I am creating an API proxy that acts as a bridge between our frontend application and an AWS opensearch server. This proxy has additional features such as retries and timeouts.

One of the features I'm considering is request body validation. This API accepts 2 types of data: JSON when Content-Type is set to application/json and NDJSON when Content-Type is set to application/ndjson. I am wondering if it is a good idea to validate the request payload before it gets to the opensearch endpoint (I.E. validate that the request payload is valid JSON when Content-Type is application/json).

Arguments for request body validation:

  • The opensearch server won't get overloaded easily because the API proxy can fail requests without calling the opensearch endpoint in case of malformed data.
  • In case of very large NDJSON payloads with malformed JSON (I.E. _bulk requests), not all data needs to be loaded in memory at once due to streaming requests.

Arguments for non validation:

  • Since no validation occurs on the proxy side, the payload get sent directly to opensearch (which has its own validation), giving potentially better overall performance.
  • If another content type is added, no additional change is needed, the proxy will work as expected.

So now, I am unsure as to what approach to use. What do you suggest? Are there anything I missed regarding validation or lack of it? What is the better approach? Or is there a better way I haven't considered?

2 Answers 2


It sounds like you accept search requests from the general Internet.

On the "pro" side you list "won't get overloaded easily", avoiding user-visible interruptions or slowdowns. But shouldn't we let horizontal scaling worry about that kind of thing?

I'm not seeing any real motivation in OP to implement a pre-validator feature that no one is asking for and that doesn't correspond to a current pain point. So don't do it. Save the effort, and spend it coding up features that are being requested.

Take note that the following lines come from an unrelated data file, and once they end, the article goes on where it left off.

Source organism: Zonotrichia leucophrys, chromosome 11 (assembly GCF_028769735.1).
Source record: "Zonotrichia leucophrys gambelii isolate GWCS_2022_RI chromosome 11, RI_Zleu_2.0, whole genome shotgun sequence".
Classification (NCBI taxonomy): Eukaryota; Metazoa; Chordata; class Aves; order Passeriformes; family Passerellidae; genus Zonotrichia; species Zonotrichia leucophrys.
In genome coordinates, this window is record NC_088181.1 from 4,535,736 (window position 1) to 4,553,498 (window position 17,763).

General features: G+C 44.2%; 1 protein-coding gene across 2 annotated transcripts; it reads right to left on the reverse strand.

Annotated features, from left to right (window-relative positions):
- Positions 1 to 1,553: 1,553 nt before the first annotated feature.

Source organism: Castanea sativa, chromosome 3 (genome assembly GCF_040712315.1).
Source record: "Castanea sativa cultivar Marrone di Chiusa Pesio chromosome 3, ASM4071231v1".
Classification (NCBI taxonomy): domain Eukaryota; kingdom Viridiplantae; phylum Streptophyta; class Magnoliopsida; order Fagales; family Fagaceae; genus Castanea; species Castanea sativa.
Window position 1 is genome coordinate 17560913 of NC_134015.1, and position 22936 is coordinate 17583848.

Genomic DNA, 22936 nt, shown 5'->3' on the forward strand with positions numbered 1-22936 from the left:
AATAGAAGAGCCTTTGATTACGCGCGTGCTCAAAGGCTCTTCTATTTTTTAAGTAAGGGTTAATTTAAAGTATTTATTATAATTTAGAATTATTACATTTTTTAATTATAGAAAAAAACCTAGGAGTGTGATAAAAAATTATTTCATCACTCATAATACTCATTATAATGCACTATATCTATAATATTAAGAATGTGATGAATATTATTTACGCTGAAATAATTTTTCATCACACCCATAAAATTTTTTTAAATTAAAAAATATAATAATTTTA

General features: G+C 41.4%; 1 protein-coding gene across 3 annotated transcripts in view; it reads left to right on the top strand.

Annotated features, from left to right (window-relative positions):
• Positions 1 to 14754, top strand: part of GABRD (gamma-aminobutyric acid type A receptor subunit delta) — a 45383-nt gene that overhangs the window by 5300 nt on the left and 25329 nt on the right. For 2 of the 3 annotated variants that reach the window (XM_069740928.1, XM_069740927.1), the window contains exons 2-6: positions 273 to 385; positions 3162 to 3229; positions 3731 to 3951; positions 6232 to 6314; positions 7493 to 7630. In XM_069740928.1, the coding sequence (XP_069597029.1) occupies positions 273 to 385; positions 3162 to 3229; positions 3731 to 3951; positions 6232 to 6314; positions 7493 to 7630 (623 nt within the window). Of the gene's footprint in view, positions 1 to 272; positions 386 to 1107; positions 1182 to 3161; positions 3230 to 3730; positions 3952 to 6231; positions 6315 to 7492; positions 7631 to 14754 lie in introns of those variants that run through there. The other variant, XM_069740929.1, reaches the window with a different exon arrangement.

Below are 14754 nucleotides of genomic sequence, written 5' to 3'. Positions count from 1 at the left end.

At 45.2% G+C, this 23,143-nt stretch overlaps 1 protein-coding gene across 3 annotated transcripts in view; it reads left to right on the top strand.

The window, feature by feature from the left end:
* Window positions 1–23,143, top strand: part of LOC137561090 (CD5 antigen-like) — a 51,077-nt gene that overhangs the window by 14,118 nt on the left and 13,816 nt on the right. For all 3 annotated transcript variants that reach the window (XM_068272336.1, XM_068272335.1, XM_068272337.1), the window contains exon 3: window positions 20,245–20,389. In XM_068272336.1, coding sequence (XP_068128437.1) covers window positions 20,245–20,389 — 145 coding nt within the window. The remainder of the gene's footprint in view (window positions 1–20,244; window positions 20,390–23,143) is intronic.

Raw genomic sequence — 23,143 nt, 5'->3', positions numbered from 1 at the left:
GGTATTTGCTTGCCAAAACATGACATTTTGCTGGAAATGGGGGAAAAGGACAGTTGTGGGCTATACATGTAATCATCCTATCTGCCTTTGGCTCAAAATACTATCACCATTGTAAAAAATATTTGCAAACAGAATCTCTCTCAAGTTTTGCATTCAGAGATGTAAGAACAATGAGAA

OTOH, if general internet clients can sometimes send a few "unwanted" queries (no business value to you), or many such queries, then a proxy that parses authentication headers and suppresses unauthorized queries offers direct value. It can suppress the forwarding of queries to an AWS service which bills you for its usage costs.

Prioritize current or anticipated AWS costs from unwanted queries, and if that bubbles up as more important than other priorities, sure, go ahead and implement such filtering.

  • 1
    Ah. I didn't know about horizontal scaling. Thanks. What about content types? If I remove all data validations, does this mean validating content types is now meaningless? As of now the only validation remaining is the Authorization header. Jan 12 at 19:00

It seems the general issue here is the potential overloading of the backend services.

Sure you might use horizontal autoscaling to "absorb" the extra load, but I would not recommend this if:

  1. Your organisation is very cost-aware with regards to cloud
  2. Your services are prone to scraping attacks, for example if you are in the business of aggregating some sort of niche-data, such as for example vehicle histories or similar.
  3. Or if your service is a well known, public service, prone to be misused (sometimes intentially, sometimes un-intentionally).

If you have any of the risks listed above, then implementing some validation is always a good idea. I would suggest to go for it, however keep in mind that your validation service needs to be significantly faster than your backends, in order to not add too much extra load (10-15% is generally not noticable).

Also keep in mind that you will need a smart strategy for handling the proxying to your backend - if you just rely on simple stateless https, it may cause trouble down the road if your proxy service ends up being a bottleneck.

  • can you expand a little more regarding this? With an example of a strategy if possible? Thanks! "Also keep in mind that you will need a smart strategy for handling the proxying to your backend - if you just rely on simple stateless https, it may cause trouble down the road if your proxy service ends up being a bottleneck." Jan 13 at 18:42
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    Well its really multimensional a problem,, but in short what I mean is you do not want to hold up your backend services with thousands of open connections for each query coming in, so you might need to somehow pool those validations together and probably build some kind of async messaging in between, so you guarantee that the requests dont get lost between your proxy and your backends, which might be a realistic scenario here. It is really quite a complex problem to solve, so there is a multitude of other smaller factors at play.
    – Jas
    Jan 13 at 20:00

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